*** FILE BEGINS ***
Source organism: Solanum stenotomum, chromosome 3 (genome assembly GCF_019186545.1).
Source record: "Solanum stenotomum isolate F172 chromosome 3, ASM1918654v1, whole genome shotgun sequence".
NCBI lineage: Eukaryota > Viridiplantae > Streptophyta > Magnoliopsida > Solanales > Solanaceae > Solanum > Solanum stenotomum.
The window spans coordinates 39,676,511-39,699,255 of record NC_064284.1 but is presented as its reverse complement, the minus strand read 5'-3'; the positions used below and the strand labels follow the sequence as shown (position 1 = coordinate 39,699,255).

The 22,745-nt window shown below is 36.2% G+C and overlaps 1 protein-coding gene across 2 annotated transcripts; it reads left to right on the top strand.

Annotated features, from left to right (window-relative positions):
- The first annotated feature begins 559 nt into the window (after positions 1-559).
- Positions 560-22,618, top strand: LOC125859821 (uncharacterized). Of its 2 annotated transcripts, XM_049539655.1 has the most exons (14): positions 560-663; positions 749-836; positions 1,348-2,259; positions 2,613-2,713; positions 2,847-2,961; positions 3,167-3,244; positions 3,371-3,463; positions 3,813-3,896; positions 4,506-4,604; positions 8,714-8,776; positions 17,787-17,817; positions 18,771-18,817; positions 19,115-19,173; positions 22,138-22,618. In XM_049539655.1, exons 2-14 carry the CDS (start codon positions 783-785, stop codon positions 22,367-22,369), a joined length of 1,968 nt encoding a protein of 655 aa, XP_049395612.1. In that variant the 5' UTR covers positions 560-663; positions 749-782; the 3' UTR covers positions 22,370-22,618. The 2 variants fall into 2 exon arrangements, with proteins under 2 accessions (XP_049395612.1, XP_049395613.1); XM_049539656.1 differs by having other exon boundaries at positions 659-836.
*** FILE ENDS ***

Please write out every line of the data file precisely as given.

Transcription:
Source organism: Solanum stenotomum, chromosome 3 (genome assembly GCF_019186545.1).
Source record: "Solanum stenotomum isolate F172 chromosome 3, ASM1918654v1, whole genome shotgun sequence".
NCBI lineage: Eukaryota > Viridiplantae > Streptophyta > Magnoliopsida > Solanales > Solanaceae > Solanum > Solanum stenotomum.
The window spans coordinates 39,676,511-39,699,255 of record NC_064284.1 but is presented as its reverse complement, the minus strand read 5'-3'; the positions used below and the strand labels follow the sequence as shown (position 1 = coordinate 39,699,255).

The 22,745-nt window shown below is 36.2% G+C and overlaps 1 protein-coding gene across 2 annotated transcripts; it reads left to right on the top strand.

Annotated features, from left to right (window-relative positions):
- The first annotated feature begins 559 nt into the window (after positions 1-559).
- Positions 560-22,618, top strand: LOC125859821 (uncharacterized). Of its 2 annotated transcripts, XM_049539655.1 has the most exons (14): positions 560-663; positions 749-836; positions 1,348-2,259; positions 2,613-2,713; positions 2,847-2,961; positions 3,167-3,244; positions 3,371-3,463; positions 3,813-3,896; positions 4,506-4,604; positions 8,714-8,776; positions 17,787-17,817; positions 18,771-18,817; positions 19,115-19,173; positions 22,138-22,618. In XM_049539655.1, exons 2-14 carry the CDS (start codon positions 783-785, stop codon positions 22,367-22,369), a joined length of 1,968 nt encoding a protein of 655 aa, XP_049395612.1. In that variant the 5' UTR covers positions 560-663; positions 749-782; the 3' UTR covers positions 22,370-22,618. The 2 variants fall into 2 exon arrangements, with proteins under 2 accessions (XP_049395612.1, XP_049395613.1); XM_049539656.1 differs by having other exon boundaries at positions 659-836.